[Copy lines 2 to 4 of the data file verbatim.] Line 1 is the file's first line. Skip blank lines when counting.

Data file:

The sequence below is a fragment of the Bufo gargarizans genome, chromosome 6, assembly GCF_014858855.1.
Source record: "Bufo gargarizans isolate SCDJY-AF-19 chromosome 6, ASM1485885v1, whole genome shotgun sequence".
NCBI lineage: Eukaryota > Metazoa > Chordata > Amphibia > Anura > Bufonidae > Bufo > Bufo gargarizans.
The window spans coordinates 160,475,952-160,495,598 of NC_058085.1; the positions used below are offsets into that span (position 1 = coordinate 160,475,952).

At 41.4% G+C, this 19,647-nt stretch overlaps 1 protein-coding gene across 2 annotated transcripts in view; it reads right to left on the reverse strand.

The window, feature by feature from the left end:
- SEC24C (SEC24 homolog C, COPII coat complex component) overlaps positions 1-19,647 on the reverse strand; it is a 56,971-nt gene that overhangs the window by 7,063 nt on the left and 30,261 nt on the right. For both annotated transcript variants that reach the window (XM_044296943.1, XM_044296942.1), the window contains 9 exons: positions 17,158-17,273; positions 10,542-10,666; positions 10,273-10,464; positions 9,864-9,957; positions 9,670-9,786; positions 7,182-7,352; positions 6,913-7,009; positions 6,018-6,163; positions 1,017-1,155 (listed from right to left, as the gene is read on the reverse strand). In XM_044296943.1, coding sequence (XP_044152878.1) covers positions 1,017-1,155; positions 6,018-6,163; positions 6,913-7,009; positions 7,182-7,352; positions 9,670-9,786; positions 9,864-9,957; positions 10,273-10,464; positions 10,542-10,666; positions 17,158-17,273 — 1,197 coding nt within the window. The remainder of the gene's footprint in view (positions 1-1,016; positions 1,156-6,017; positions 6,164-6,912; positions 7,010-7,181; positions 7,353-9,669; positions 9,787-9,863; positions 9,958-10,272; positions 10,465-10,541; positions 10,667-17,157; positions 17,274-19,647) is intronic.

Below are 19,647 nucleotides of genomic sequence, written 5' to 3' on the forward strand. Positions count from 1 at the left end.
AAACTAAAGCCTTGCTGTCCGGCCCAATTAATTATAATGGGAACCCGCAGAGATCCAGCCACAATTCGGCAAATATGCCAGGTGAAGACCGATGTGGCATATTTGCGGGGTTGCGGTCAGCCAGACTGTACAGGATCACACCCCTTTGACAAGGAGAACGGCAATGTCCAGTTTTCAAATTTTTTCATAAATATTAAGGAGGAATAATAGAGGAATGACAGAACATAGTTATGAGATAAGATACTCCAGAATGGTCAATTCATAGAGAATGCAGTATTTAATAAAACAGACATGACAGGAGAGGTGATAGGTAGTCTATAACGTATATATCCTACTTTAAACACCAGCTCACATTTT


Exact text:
Source record: "Bufo gargarizans isolate SCDJY-AF-19 chromosome 6, ASM1485885v1, whole genome shotgun sequence".
NCBI lineage: Eukaryota > Metazoa > Chordata > Amphibia > Anura > Bufonidae > Bufo > Bufo gargarizans.
The window spans coordinates 160,475,952-160,495,598 of NC_058085.1; the positions used below are offsets into that span (position 1 = coordinate 160,475,952).